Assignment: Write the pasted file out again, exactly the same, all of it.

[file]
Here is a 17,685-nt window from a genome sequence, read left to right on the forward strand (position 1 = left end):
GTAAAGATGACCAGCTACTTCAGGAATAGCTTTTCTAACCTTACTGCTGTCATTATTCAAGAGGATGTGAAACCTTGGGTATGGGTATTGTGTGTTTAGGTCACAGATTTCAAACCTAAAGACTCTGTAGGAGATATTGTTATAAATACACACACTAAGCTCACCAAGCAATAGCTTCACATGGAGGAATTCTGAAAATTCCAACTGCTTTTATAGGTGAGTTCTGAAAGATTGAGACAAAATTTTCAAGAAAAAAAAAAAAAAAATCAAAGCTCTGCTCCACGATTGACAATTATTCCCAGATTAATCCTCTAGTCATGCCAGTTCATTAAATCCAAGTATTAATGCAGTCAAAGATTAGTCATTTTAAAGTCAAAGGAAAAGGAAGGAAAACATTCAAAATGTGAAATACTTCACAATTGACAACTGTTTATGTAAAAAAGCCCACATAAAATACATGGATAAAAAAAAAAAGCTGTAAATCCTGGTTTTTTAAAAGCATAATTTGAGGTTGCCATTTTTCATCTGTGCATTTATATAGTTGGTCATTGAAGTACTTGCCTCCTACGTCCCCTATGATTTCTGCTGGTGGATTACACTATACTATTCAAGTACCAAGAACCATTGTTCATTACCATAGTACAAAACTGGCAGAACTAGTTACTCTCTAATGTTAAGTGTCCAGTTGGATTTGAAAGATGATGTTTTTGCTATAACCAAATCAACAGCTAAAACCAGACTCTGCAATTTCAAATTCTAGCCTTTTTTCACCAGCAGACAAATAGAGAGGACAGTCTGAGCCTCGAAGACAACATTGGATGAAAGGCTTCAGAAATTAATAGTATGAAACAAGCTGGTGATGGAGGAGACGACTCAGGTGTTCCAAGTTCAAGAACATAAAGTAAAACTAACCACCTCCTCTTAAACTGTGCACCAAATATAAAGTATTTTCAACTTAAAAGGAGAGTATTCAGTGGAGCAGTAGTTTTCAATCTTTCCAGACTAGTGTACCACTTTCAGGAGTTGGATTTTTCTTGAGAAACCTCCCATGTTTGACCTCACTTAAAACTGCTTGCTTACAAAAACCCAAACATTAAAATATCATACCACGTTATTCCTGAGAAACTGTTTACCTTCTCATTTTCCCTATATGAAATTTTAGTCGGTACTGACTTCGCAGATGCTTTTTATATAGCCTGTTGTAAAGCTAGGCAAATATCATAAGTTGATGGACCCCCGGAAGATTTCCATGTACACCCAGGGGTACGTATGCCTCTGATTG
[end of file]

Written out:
Here is a 17,685-nt window from a genome sequence, read left to right on the forward strand (position 1 = left end):
GTAAAGATGACCAGCTACTTCAGGAATAGCTTTTCTAACCTTACTGCTGTCATTATTCAAGAGGATGTGAAACCTTGGGTATGGGTATTGTGTGTTTAGGTCACAGATTTCAAACCTAAAGACTCTGTAGGAGATATTGTTATAAATACACACACTAAGCTCACCAAGCAATAGCTTCACATGGAGGAATTCTGAAAATTCCAACTGCTTTTATAGGTGAGTTCTGAAAGATTGAGACAAAATTTTCAAGAAAAAAAAAAAAAAAATCAAAGCTCTGCTCCACGATTGACAATTATTCCCAGATTAATCCTCTAGTCATGCCAGTTCATTAAATCCAAGTATTAATGCAGTCAAAGATTAGTCATTTTAAAGTCAAAGGAAAAGGAAGGAAAACATTCAAAATGTGAAATACTTCACAATTGACAACTGTTTATGTAAAAAAGCCCACATAAAATACATGGATAAAAAAAAAAAGCTGTAAATCCTGGTTTTTTAAAAGCATAATTTGAGGTTGCCATTTTTCATCTGTGCATTTATATAGTTGGTCATTGAAGTACTTGCCTCCTACGTCCCCTATGATTTCTGCTGGTGGATTACACTATACTATTCAAGTACCAAGAACCATTGTTCATTACCATAGTACAAAACTGGCAGAACTAGTTACTCTCTAATGTTAAGTGTCCAGTTGGATTTGAAAGATGATGTTTTTGCTATAACCAAATCAACAGCTAAAACCAGACTCTGCAATTTCAAATTCTAGCCTTTTTTCACCAGCAGACAAATAGAGAGGACAGTCTGAGCCTCGAAGACAACATTGGATGAAAGGCTTCAGAAATTAATAGTATGAAACAAGCTGGTGATGGAGGAGACGACTCAGGTGTTCCAAGTTCAAGAACATAAAGTAAAACTAACCACCTCCTCTTAAACTGTGCACCAAATATAAAGTATTTTCAACTTAAAAGGAGAGTATTCAGTGGAGCAGTAGTTTTCAATCTTTCCAGACTAGTGTACCACTTTCAGGAGTTGGATTTTTCTTGAGAAACCTCCCATGTTTGACCTCACTTAAAACTGCTTGCTTACAAAAACCCAAACATTAAAATATCATACCACGTTATTCCTGAGAAACTGTTTACCTTCTCATTTTCCCTATATGAAATTTTAGTCGGTACTGACTTCGCAGATGCTTTTTATATAGCCTGTTGTAAAGCTAGGCAAATATCATAAGTTGATGGACCCCCGGAAGATTTCCATGTACACCCAGGGGTACGTATGCCTCTGATTG